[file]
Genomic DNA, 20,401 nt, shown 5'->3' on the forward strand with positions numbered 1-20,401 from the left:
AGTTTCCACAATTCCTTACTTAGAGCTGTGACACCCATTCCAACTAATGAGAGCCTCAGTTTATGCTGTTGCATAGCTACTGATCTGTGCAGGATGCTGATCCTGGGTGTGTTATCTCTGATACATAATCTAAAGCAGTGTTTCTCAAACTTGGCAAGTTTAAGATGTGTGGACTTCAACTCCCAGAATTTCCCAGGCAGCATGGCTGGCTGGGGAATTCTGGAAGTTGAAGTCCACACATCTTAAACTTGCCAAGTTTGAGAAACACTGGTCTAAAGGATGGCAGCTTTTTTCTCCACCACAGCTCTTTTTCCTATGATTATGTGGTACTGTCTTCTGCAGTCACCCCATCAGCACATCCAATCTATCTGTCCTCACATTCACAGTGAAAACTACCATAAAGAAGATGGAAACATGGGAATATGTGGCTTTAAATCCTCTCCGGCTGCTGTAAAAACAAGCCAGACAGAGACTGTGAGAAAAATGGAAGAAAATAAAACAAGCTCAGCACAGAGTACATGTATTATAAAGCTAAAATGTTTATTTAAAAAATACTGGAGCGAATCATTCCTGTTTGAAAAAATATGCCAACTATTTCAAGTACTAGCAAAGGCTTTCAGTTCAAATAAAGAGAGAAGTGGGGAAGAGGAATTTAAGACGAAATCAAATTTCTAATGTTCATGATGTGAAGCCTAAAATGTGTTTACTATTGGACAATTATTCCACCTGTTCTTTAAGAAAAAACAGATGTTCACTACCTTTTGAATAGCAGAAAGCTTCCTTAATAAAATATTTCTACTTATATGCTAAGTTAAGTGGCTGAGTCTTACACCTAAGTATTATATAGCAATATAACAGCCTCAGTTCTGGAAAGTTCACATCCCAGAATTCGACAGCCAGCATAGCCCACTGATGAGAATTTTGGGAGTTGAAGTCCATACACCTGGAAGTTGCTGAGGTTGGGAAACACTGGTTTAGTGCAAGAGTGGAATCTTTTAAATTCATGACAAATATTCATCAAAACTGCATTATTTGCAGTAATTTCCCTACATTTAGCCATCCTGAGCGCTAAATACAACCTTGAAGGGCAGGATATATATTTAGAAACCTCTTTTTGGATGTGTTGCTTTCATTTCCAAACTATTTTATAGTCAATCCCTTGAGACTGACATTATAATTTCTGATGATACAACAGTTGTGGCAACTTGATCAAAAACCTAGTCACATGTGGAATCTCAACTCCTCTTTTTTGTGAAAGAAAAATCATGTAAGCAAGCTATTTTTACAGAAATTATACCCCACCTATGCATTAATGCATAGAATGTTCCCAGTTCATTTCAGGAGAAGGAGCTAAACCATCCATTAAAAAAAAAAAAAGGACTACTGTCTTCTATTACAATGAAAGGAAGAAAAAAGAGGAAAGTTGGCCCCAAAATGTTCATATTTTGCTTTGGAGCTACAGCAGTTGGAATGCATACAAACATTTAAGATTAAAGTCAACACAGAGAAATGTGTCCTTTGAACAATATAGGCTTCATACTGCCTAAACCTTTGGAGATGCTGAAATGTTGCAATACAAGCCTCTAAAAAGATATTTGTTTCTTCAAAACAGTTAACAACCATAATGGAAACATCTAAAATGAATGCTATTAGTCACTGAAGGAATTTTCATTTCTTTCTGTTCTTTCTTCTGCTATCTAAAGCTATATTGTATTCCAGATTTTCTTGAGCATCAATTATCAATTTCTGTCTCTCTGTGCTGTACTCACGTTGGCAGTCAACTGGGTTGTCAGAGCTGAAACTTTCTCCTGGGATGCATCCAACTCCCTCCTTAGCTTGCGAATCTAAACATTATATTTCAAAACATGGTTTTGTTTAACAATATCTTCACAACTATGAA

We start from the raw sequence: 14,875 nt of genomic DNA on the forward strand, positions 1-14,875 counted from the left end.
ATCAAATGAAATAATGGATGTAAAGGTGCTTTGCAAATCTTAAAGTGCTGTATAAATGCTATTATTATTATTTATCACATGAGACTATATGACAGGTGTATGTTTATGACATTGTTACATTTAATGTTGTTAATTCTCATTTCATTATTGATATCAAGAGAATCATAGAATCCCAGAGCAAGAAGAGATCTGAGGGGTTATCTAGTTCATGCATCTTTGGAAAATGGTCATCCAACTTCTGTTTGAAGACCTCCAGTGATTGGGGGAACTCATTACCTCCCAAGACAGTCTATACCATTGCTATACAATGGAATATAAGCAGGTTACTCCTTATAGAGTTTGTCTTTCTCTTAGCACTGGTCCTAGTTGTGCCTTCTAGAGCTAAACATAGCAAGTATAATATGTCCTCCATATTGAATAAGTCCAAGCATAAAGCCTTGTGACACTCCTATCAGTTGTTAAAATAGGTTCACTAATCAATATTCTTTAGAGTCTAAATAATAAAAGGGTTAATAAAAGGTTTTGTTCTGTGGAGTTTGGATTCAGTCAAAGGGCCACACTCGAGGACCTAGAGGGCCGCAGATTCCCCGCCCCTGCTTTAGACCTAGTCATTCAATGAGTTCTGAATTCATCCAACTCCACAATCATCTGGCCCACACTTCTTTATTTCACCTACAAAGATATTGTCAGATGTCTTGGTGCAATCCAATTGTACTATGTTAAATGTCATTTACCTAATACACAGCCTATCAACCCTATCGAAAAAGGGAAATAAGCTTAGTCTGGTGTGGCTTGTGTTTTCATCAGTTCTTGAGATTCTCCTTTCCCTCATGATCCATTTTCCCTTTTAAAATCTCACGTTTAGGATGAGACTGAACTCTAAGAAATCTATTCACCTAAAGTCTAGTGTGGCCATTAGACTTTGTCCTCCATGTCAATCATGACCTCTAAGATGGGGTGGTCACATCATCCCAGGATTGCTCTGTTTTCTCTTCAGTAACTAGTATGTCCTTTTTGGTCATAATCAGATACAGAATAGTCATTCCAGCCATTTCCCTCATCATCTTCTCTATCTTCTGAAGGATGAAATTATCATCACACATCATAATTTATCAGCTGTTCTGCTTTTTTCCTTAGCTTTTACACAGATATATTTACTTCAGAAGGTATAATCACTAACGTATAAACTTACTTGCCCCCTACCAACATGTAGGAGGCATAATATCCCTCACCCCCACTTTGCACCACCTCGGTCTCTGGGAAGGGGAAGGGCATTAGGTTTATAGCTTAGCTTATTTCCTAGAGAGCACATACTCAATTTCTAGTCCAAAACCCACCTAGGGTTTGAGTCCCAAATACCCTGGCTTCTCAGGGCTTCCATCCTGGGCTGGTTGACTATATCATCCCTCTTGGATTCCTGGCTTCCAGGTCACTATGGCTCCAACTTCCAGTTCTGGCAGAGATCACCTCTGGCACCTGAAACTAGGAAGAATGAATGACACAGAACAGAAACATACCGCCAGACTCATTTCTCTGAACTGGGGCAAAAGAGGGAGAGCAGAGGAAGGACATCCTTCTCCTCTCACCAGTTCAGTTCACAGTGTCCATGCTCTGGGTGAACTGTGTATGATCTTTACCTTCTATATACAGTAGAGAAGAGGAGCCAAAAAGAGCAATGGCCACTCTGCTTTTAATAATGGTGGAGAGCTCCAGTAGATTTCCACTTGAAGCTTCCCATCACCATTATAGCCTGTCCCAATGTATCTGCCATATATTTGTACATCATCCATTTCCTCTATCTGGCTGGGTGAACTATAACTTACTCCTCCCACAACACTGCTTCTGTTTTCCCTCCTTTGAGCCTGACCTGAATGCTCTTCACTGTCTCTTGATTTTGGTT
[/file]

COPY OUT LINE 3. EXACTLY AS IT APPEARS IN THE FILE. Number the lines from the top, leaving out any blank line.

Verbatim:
We start from the raw sequence: 14,875 nt of genomic DNA on the forward strand, positions 1-14,875 counted from the left end.